Right when I got home I went to the mall and bought those Adidas high-tops. Everyone had Nike Airs because Al SSD had them on but I had the Adidas because I was just tripped out that the guy that sold us the record was in DYS. We started wearing hoodies because there was a point where the guys from the metal band Anthrax would come to matinees every weekend and go on the dance floor. They would just act stupid. They had no class. It just drove me fucking nuts. It was bothering me. So I came up with this thing. I called it “Dance Floor Justice.” When these guys would go out and do this stupid shit and throw punches because they thought that’s what we were doing…I would go and I would hurt them. I’d be wearing the hoodie and fuckin’ pull it over my hood and tie it down so they couldn’t tell who hit them. So we all started wearing them. At first we bought these cheap blue hoodies at Port Authority for like $10 that said “USA” and were these totally stupid tourist things. We wrote “Dance Floor Justice” on the back and fuckin’ pulled the hoods over tight and we went out on the dance floor and stopped that shit. That was the dance floor justice.
So when I’m talking to Cappo that first time meeting him, I was like look at this guy… it’s so weird because he dressed like us. It came full circle. Youth Of Today was everything Mark said it would be. It was like hardcore the way I fell in love with it. Cappo and Porcell told me they were moving to the city. Porcell said, “I remember you. You used to come up to the old Anthrax with the Abused.” I couldn’t remember that specifically but the Abused were like my favorite band so whenever they played, I’d go see them. It was just this weird thing with those guys because they said they remembered me and then when they did come to NY our relationship just got tighter and tighter. It was weird because I didn’t think anything would bring me back and make me love hardcore the way I did. But they did. I still love Can’t Close My Eyes and Break Down The Walls.
I had known about straight edge pretty early because I had the Minor Threat records and I heard stories about the Xs on the hands. As far as Minor Threat…man, I’ve even had people yell at me about this, but I never liked Minor Threat. It’s not that I hate them, I think some songs are great. I think “In My Eyes” is a great song. But a lot of their songs bore the shit out of me. When I saw Minor Threat, I thought MacKaye was a dick the way he talked to people. I never dug it back then. It wasn’t until I sat down and cracked the Get It Away record that straight edge totally hit me. That SSD record was monstrous. That fucking sound with the guitars…it was incredible. I really loved The Kids Will Have Their Say. But it was a nice polished tight record. Get It Away was big and crazy and just heavy…it gave me shivers. That record was the shit. All the times I saw SSD, the “kill the man with a beer in his hand” show at Irving, the AF road trip…SSD was just so mighty. They made everybody else on the bill sound like a little punk rock band playing in a bedroom. SSD were this wall of fucking sound with a crazy singer with a wild voice. Those guys made me feel like saying “I’m Straight Edge.” I still wasn’t putting X’s on my hands, but I would tell people that I was straight edge. If someone said let’s have a beer I’d say, “no, I’m straight edge.”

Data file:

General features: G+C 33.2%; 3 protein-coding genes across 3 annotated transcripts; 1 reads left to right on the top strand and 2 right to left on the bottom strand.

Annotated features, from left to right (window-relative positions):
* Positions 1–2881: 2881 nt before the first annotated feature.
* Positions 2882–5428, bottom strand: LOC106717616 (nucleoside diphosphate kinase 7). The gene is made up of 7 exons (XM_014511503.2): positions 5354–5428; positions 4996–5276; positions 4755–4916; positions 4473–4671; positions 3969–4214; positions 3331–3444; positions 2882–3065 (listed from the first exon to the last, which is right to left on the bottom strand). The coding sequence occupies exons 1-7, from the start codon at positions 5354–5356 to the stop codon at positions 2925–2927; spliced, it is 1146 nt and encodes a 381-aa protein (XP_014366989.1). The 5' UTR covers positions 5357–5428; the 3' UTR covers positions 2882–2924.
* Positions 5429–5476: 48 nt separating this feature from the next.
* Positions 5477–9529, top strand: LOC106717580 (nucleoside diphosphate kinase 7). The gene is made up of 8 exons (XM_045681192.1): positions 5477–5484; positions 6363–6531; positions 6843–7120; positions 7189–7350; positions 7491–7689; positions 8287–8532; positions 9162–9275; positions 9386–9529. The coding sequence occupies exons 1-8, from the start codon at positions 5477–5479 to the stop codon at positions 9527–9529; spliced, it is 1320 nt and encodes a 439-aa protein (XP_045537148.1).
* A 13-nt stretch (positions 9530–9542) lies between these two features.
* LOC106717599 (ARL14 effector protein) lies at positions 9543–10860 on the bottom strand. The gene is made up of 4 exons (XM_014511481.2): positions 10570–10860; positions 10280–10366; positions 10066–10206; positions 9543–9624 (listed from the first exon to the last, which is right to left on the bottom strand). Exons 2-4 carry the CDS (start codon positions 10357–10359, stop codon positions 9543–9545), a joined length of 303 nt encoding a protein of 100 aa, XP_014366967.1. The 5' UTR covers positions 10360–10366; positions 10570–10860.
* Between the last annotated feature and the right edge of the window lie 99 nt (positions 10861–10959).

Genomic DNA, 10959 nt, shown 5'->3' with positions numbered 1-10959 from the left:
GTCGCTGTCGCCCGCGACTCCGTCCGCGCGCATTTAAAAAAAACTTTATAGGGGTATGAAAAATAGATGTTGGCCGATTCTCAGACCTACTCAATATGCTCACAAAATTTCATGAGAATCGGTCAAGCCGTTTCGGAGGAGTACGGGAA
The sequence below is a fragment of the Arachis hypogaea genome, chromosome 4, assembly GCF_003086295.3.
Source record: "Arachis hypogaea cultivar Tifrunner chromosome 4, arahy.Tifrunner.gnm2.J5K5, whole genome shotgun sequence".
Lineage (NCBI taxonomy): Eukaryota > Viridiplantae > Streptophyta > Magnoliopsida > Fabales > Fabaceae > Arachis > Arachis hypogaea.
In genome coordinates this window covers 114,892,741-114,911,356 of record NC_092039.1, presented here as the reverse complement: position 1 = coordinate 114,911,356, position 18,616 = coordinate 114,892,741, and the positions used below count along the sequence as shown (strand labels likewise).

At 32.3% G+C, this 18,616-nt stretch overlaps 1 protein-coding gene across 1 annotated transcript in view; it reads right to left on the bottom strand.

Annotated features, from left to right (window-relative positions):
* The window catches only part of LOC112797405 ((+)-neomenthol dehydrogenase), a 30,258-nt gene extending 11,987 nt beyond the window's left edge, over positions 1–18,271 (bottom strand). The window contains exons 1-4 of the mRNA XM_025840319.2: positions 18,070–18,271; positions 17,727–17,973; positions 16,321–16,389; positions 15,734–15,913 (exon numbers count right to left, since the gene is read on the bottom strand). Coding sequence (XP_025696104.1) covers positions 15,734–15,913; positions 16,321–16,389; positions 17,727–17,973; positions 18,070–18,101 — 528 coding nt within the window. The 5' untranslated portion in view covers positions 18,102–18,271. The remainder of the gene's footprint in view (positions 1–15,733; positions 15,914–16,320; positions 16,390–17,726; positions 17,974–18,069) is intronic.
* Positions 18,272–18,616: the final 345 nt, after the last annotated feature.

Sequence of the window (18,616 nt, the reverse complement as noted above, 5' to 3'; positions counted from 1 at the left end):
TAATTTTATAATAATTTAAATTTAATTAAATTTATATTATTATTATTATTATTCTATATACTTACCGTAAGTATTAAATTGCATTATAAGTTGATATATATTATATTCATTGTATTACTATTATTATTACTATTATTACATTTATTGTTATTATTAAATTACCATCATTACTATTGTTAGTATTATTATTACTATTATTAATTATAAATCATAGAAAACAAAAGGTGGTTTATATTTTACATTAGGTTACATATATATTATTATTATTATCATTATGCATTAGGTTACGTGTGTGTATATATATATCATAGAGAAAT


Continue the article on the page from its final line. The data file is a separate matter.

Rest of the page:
But it really wasn’t until Johnny Stiff told Cappo that NYC will never go for straight edge that I started really wearing an X at any time. I did it just to say “well it looks like there’s straight edge in New York now, doesn’t it?”